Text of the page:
Reply To: Underwater (Double leg) Kick

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Rushall’s technique macrocycle advocates a narrow fast kick with a still upper body. This flies in the face of conventional wisdom (which doesn’t bother me at all), but also what the best swimmers in the world are doing and what seems to be more effective in my swimmers (a wider kick trying to generate more propulsion and slightly more upper body movement).

He was more than likely advocating for minimizing movements during the era when everyone was doing full-body super-undulation. That style has faded away. Kick from the hip and keep the upper body “quiet” and streamline if not still. Sprinters can get away with moving the upper body more if the tradeoff is generating more force from the kick than the frontal drag from the upper body’s drag shadow.

As for the feet distance, Rushall didn’t do a ton of writing on turbulence. He was mostly focused on drag reduction and combating the lift force theory (which he was 100% correct on, we aren’t a wind-powered hydrofoil). From my own testing, the feet should be about hips distance apart. This is backed by research in a number of other areas: 1) injury reduction and efficiency in cycle pedaling where pedals contain spacers to align with the hips, 2) separating the fingers by 5-6 mm during the swim pull to increase the compression surface of the hand (increasing the turbulent area around the hand) and 3) the law of least resistance – when an object travels through a medium it will find either the shape or path of least resistance.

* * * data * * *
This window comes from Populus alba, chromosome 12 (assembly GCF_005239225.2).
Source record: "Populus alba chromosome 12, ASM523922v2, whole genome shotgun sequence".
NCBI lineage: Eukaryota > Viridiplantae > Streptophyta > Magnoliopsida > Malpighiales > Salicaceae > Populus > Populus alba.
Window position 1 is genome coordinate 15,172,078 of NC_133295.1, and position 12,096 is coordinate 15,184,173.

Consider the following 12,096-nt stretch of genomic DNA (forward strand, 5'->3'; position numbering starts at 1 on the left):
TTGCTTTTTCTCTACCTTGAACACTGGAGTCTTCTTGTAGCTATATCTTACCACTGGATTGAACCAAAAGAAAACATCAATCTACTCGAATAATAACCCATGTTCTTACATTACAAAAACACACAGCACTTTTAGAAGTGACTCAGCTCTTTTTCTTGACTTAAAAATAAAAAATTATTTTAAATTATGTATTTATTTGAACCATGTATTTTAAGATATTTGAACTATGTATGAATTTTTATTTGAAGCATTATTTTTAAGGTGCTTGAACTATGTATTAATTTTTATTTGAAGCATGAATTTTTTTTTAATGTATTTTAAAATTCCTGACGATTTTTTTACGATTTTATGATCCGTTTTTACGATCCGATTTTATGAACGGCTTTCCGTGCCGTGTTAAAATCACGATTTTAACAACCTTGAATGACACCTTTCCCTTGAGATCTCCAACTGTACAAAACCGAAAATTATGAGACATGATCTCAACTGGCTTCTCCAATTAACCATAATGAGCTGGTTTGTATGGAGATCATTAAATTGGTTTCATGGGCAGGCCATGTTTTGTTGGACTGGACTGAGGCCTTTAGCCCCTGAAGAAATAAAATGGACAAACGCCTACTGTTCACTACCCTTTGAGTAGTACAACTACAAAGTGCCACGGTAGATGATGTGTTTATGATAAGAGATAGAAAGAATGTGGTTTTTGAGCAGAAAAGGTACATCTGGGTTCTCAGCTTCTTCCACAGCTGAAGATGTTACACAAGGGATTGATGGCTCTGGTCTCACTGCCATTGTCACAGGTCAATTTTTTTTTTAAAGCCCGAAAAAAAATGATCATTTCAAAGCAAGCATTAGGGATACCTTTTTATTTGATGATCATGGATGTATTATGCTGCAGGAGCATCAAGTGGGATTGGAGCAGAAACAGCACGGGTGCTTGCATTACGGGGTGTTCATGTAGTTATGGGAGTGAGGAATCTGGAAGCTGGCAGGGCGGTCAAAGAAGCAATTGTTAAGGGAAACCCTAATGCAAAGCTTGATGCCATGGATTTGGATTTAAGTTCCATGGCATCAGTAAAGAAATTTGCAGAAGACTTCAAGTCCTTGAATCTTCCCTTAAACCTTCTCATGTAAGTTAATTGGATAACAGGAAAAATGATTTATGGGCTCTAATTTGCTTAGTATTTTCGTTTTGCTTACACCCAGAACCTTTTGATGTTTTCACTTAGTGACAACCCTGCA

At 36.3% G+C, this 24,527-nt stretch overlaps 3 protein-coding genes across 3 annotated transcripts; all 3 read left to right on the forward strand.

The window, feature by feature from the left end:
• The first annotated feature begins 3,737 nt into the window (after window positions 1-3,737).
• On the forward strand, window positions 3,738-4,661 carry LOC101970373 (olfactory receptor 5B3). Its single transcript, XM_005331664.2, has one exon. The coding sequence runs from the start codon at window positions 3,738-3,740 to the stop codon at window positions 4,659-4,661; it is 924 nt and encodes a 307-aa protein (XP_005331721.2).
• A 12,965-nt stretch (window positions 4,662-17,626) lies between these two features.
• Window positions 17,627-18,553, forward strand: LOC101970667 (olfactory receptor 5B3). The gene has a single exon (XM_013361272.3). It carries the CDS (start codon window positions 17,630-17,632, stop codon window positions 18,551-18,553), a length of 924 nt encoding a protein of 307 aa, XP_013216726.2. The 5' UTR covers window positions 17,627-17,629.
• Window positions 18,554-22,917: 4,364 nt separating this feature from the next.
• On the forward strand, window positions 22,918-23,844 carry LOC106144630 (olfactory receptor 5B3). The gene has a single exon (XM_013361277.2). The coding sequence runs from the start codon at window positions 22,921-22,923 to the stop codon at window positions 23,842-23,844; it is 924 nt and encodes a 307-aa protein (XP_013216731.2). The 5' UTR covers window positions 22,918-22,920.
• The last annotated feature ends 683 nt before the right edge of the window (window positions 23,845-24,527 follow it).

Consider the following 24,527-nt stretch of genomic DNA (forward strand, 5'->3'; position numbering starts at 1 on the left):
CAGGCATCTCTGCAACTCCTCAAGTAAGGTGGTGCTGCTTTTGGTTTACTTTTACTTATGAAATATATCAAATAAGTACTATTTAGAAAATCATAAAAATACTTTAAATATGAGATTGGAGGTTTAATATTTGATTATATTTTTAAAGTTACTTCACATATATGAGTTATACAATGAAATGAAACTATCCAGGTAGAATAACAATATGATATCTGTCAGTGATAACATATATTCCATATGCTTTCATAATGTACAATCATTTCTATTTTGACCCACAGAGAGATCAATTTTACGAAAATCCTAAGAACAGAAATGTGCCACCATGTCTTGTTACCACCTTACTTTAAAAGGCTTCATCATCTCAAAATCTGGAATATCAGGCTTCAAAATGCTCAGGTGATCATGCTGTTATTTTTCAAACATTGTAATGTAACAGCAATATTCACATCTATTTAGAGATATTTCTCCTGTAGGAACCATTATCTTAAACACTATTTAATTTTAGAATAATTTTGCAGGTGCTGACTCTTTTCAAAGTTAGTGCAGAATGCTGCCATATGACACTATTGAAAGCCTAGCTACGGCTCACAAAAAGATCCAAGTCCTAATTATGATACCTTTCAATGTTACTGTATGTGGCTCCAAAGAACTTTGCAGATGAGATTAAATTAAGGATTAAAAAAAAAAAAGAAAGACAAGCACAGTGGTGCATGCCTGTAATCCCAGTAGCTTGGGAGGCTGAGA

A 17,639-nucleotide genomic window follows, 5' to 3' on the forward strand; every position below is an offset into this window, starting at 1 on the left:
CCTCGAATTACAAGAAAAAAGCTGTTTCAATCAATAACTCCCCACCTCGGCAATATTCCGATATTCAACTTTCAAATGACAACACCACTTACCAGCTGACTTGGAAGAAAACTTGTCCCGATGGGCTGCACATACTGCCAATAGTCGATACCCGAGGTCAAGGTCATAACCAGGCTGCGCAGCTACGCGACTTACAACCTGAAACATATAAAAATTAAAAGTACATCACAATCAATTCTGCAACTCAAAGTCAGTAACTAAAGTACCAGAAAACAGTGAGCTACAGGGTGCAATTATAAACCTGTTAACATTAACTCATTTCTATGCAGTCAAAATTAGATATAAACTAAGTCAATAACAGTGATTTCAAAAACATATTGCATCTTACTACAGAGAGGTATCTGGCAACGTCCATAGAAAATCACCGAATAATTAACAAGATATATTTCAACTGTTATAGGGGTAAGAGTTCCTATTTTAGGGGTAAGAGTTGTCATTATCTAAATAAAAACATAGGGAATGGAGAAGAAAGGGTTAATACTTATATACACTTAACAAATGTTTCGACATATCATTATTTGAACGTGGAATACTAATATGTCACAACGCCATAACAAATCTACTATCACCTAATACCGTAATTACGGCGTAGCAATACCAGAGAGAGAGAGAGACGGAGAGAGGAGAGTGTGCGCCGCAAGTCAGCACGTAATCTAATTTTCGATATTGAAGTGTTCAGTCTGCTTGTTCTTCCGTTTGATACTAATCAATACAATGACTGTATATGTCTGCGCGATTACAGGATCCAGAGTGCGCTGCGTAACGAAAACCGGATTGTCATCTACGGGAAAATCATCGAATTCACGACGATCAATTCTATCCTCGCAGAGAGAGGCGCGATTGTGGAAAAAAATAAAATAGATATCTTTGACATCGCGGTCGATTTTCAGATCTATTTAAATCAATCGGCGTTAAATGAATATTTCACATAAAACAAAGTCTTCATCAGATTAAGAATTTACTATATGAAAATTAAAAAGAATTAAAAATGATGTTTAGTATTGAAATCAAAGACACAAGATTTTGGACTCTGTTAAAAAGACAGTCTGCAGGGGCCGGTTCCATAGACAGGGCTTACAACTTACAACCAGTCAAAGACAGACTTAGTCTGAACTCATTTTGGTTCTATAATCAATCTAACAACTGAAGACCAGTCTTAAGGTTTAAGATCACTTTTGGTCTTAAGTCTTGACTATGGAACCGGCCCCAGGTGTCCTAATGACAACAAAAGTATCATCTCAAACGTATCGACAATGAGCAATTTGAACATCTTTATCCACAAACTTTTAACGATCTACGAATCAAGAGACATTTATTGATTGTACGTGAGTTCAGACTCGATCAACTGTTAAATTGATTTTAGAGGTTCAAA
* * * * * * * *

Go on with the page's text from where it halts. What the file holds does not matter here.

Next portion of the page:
What all this means is that when the feet are together they are probably pressing against mostly the same water and it is flowing around a smaller object. When the feet are separated enough there are 2 turbulent pockets that compete for flow around the feet. Widening the feet outside of the hips creates a muscular or biomechanical inefficiency and increases the leg drag shadow.

What I notice in my own training is that when my kick gets tired the feet start to get closer together to use the same pocket of pressure which allows them to travel through the water easier. This is just like the wrist bending back or the elbow “dropping” during the pull when you start to fatigue. A vertical forearm with a stiff wrist is harder to maintain but also generates more force and thus more power.

As for underwater swimming, there has been a lot of research on this. Push off the wall at 12-18 inches, streamline glide at a 10 degree down angle for 4-6m to about 3-4 feet underwater (depending on pushing power), start kicking when you feel your speed drop to your kicking speed, then rotate to a 5-10 degree up angle with smallish-fast kicks. You should feel like the kicking and buoyancy are accelerating you to the surface.